“Though they may only be consumed in trace amounts, these POPs (such as pesticides) accumulate in our body fat over our lifetime, and levels can amplify with each generation. Many POPs have been detected in maternal fat, umbilical cord blood and breast milk; clear evidence that babies are exposed to these during critical times of development.”

Ongoing research

Other factors, such as prebiotics in the diet, may have a role to play in reducing the risks of allergy, but research is ongoing. And unlike previous recommendations, Prescott says avoiding the introduction of certain foods (such as egg, milk, nuts and seafood) to babies over six months to try to reduce the chance of allergy is no longer advised. In fact, avoidance of these foods has been associated with increased (rather than decreased) risk of allergic disease and possibly coeliac disease.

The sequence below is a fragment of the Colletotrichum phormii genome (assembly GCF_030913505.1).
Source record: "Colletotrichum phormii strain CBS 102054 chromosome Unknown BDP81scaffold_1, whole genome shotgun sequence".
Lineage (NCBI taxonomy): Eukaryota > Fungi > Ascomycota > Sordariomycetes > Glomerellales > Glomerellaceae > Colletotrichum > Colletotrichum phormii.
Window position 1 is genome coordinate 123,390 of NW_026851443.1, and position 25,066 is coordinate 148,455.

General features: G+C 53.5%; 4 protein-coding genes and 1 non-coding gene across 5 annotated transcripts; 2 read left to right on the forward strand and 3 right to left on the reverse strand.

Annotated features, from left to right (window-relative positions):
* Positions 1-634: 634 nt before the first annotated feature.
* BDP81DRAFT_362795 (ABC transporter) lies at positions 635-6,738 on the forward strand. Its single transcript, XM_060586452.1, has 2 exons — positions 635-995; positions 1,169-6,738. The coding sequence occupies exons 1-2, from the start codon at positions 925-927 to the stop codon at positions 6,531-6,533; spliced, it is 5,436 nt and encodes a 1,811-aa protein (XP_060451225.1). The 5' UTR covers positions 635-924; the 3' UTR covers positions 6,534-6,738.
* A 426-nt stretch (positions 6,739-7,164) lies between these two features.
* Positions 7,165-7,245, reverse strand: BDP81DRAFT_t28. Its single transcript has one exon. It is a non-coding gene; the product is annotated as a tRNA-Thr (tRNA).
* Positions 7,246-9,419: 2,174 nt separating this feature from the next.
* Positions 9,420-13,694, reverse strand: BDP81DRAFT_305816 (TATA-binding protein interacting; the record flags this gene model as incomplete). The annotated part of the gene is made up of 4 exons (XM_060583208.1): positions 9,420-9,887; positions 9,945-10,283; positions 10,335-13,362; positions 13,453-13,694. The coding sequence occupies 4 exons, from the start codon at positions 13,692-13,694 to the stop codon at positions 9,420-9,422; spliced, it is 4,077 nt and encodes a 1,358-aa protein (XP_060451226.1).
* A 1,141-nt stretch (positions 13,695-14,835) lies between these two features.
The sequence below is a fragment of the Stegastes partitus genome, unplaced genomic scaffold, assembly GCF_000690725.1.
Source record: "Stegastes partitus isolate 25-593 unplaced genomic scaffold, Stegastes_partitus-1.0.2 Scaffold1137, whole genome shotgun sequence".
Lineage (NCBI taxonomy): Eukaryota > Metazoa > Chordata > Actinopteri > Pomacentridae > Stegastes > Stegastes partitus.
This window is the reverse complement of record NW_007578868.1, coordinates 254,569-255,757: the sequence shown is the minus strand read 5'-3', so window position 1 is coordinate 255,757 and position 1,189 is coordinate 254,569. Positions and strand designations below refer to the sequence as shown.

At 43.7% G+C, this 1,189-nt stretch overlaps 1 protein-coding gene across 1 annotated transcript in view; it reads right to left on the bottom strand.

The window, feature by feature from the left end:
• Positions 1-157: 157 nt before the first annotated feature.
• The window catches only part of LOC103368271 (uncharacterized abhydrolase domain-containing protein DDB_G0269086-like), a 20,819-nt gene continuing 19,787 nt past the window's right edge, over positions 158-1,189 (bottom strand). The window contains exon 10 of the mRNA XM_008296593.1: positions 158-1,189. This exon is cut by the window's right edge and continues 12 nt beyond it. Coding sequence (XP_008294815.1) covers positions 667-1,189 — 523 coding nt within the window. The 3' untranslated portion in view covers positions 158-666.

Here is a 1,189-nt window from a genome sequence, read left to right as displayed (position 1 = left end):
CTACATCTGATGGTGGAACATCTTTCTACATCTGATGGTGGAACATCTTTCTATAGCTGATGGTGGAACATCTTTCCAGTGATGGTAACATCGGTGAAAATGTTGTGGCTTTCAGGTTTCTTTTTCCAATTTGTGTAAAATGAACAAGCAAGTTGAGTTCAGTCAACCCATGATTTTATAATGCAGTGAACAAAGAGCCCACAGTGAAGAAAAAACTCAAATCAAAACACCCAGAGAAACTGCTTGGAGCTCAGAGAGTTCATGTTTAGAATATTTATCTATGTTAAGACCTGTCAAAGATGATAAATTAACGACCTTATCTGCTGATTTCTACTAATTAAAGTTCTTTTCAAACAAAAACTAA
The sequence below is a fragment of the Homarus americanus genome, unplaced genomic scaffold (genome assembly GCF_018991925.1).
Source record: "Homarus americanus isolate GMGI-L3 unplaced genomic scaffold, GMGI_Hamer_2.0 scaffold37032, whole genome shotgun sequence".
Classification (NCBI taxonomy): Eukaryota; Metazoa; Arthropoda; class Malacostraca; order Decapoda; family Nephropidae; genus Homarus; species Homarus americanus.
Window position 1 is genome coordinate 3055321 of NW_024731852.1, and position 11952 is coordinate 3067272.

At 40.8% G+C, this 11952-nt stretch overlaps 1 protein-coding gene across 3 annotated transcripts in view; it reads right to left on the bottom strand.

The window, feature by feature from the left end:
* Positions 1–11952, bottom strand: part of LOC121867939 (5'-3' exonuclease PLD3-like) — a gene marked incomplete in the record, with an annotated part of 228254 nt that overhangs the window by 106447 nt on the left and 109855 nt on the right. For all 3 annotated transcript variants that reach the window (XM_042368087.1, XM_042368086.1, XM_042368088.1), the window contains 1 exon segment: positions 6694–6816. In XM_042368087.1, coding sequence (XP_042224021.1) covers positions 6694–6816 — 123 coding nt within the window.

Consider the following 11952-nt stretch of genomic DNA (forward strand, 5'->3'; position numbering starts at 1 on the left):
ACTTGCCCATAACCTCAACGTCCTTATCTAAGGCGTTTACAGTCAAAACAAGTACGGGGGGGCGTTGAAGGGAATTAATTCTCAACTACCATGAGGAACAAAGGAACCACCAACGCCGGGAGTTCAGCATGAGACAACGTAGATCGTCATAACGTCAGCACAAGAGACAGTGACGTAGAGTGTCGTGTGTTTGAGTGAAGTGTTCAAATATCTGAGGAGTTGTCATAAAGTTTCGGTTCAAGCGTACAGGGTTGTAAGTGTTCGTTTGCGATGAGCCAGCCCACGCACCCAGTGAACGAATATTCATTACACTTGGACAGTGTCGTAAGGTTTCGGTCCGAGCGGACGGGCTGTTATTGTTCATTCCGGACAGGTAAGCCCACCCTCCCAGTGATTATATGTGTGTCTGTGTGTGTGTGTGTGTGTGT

Ongoing research

Other factors, such as prebiotics in the diet, may have a role to play in reducing the risks of allergy, but research is ongoing. And unlike previous recommendations, Prescott says avoiding the introduction of certain foods (such as egg, milk, nuts and seafood) to babies over six months to try to reduce the chance of allergy is no longer advised. In fact, avoidance of these foods has been associated with increased (rather than decreased) risk of allergic disease and possibly coeliac disease.

The HealthNuts study, which involves over 5,000 children, found that even sunshine levels may play a role in children developing food allergy and eczema, and that siblings and pets may reduce the likelihood of egg allergy in infants.

“It’s telling us that our immune systems are very vulnerable to modern environmental changes,” Prescott says. “In essence, we have disturbed the natural balance of our environment and we are now experiencing the impact on our own health.”